What is an Exotic Option
An exotic option is an option that differs in structure from the more common American options or European options in terms of the underlying asset or the calculation of how or when the investor receives a certain payoff. Exotic options are generally more complex than plain vanilla call and put options.
Breaking Down the Exotic Option
Exotic options differ from regular options in their payoff and pricing. While a regular option has a fixed expiration date and exercise price, an exotic option can vary in terms of how the payoff is determined and when the option can be exercised. Further, the underlying asset for an exotic can differ greatly from that of a regular option. For instance, an exotic option may have weather or rainfall as the underlying. As it follows, such options are often complex to price and structure. Hence, they are usually traded in the over-the-counter (OTC) market.
Despite their embedded complexities, exotic options have certain advantages over regular options, which include:
- Being more adaptable to specific risk-management needs of individuals or entities
- Trading and management of unique risk dimensions
- A greater range of investment products to meet investors' portfolio needs
- In some cases, they are cheaper than regular options
Exotic Option Examples
There are many types of exotic options available. Below we wil run through some of them.
Chooser options are an instrument that allows an investor to choose whether the option is a put or call at a certain point during the option's life. Because this type of option can change over the holding period, it is not found on regular exchanges.
Compound options are options that give the owner the right, but not the obligation, to purchase another option at a specific price on or by a specific date. Typically, the underlying asset of a call or put option is an equity security, but the underlying asset of a compound option is always another option. Compound options come in four types: call on call, call on put, put on put, and put on call. These types of options are commonly used in foreign exchange and fixed-income markets.
Barrier options are similar to plain vanilla calls and puts, but only become activated or extinguished when the underlying asset hits certain price levels. In this sense, the value of barrier options jumps up or down in leaps, instead of changing in price in small increments. These options are commonly traded in the foreign exchange and equity markets. They come in four types: up-and-out, down-and-out, up-and-in, and down-and-in.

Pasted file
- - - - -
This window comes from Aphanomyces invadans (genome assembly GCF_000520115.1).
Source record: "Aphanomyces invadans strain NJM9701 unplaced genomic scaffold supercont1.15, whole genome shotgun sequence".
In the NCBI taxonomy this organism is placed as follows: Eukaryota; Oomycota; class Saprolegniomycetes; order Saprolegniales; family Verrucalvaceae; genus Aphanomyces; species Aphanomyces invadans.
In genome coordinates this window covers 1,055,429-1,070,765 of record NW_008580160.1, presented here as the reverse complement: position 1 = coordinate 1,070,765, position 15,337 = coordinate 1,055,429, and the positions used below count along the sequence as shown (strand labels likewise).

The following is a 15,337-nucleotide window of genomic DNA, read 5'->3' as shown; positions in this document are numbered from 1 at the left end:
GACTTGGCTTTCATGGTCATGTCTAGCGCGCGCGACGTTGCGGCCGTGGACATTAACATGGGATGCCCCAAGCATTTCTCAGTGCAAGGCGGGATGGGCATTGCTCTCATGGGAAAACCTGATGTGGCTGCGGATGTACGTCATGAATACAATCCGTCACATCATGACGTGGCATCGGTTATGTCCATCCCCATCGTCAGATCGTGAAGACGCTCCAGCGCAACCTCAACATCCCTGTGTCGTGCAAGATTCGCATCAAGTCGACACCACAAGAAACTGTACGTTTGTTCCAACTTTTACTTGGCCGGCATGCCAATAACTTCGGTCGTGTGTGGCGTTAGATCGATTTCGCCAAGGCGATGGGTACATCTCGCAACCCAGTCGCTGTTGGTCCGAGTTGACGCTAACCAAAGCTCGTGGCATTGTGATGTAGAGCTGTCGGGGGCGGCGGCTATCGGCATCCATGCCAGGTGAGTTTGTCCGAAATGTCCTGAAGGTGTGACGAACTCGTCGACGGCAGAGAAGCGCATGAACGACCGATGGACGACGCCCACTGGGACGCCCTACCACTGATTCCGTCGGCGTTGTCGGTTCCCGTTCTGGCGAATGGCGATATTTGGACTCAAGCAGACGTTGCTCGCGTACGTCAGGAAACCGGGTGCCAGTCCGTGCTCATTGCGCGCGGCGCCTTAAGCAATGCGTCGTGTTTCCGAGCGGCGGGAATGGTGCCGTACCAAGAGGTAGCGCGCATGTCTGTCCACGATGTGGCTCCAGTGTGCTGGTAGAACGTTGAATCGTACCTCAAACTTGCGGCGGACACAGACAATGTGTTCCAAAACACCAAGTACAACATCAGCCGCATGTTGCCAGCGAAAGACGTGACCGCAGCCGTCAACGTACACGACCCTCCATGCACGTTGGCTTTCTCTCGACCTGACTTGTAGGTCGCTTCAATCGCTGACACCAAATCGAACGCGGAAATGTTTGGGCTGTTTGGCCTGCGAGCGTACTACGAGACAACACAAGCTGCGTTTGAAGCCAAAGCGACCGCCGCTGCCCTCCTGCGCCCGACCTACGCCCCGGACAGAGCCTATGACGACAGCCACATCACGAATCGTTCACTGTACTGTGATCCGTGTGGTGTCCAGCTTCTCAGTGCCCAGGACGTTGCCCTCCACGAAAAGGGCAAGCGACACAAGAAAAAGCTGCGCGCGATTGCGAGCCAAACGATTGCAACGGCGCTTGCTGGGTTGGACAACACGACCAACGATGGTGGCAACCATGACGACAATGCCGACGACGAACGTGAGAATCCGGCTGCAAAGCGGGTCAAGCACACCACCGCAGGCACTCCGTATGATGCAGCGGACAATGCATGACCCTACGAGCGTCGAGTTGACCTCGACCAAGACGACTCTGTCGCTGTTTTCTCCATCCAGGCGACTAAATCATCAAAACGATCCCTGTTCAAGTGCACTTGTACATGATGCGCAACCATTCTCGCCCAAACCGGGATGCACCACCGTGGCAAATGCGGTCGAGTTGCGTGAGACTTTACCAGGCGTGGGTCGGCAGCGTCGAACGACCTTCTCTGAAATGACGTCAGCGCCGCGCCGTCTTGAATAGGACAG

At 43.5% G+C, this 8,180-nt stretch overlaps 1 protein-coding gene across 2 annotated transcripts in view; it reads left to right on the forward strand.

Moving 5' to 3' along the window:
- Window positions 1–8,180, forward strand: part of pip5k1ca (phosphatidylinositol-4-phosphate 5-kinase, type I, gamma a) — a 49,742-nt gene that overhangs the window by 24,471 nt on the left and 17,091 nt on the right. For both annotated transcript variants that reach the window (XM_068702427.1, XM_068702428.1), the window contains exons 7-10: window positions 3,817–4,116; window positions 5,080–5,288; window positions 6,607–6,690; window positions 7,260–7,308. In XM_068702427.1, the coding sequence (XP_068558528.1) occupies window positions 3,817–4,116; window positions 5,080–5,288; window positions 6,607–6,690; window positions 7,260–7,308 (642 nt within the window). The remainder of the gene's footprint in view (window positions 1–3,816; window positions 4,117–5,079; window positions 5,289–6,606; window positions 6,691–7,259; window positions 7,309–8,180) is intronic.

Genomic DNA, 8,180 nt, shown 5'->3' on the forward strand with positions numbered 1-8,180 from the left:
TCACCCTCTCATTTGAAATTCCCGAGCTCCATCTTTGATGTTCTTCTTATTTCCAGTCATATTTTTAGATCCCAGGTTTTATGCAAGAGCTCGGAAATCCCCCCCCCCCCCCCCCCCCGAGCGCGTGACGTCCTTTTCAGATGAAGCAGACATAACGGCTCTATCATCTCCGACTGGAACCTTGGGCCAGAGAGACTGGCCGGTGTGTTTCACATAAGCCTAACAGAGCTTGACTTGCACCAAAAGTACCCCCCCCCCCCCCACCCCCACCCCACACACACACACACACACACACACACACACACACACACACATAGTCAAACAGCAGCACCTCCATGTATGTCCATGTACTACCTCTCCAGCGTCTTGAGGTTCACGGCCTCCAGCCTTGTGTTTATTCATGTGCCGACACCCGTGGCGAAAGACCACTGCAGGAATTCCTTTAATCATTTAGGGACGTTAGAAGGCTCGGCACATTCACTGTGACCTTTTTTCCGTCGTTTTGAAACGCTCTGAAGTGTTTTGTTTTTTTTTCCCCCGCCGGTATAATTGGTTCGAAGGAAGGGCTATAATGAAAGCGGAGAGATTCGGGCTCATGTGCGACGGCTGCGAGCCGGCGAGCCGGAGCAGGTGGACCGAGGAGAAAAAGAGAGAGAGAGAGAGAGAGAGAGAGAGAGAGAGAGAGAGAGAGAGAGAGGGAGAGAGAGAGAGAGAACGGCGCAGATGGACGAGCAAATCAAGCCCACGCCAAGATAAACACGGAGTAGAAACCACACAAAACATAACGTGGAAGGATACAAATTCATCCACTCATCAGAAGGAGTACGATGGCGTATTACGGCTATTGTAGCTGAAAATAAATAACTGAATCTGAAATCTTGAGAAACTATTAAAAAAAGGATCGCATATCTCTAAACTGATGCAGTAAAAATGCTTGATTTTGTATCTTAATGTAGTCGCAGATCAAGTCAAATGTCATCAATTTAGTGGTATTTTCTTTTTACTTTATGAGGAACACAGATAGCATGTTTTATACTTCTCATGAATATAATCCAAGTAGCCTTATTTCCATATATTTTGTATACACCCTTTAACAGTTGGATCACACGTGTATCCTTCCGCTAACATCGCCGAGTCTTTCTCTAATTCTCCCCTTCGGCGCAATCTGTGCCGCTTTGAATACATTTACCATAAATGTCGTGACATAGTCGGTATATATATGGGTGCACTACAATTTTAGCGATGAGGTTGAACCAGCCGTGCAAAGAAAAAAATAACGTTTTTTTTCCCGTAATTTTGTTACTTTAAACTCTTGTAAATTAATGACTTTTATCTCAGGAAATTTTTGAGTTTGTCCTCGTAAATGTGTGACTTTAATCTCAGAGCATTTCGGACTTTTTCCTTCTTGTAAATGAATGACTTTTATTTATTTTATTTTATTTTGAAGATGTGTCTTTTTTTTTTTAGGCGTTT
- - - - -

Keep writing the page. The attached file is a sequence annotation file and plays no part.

As an example, a barrier option with a knock-out price of $100 and a strike price of $90 may be written on a stock that is currently trading at $80. The option will behave like normal when the underlying is below $99.99, but once the underlying stock's price hits $100, the option gets knocked-out and becomes worthless. A knock-in would be the opposite. If the underlying is below $99.99, the option doesn't exist, but once the underlying hits $100 the option comes into existence and is $10 in the money.
A binary option, or digital option, is defined by its unique payout method. Unlike traditional call options, in which final payouts increase incrementally with each rise in the underlying asset's price above the strike, this option provides the buyer with a finite lump sum at that point and beyond. Inversely, with the buyer of a binary put option, the finite lump-sum payout is received by the buyer if the asset closes below the stated strike price.
For example, if a trader buys a binary call option with a stated payout of $10 at the strike price of $50 and the underlying asset is above the strike at expiration, the holder will receive a lump-sum payout of $10 (irrespective of how deep in the money the option is). If the underlying asset is below the strike at expiration, the trader will not receive anything.
Most traded binary options are based on the outcomes of events rather than equities. Things like the level of the Consumer Price Index or the value of Gross Domestic Product on a specific date are usually the underlyings of the option. As such, early exercise is impossible because the underlying conditions will not have been met.
Bermuda options can be exercised at the expiry date, as well as certain specified dates in between the creation and expiration of the option's life. This style of option may provide the writer with more control over when the option is exercised and provides the buyer with a slightly less expensive alternative to an American option without the restrictions of a European option (American options demand a slightly larger premium due to their "anytime" exercise feature).
Quantity-adjusting options, called quanto options for short, expose the buyer to foreign assets but provide the safety of a fixed exchange rate in the buyer's home currency. This option is great for an investor looking to gain exposure in foreign markets, but who may be worried about how exchange rates will settle when it comes time to settle the option.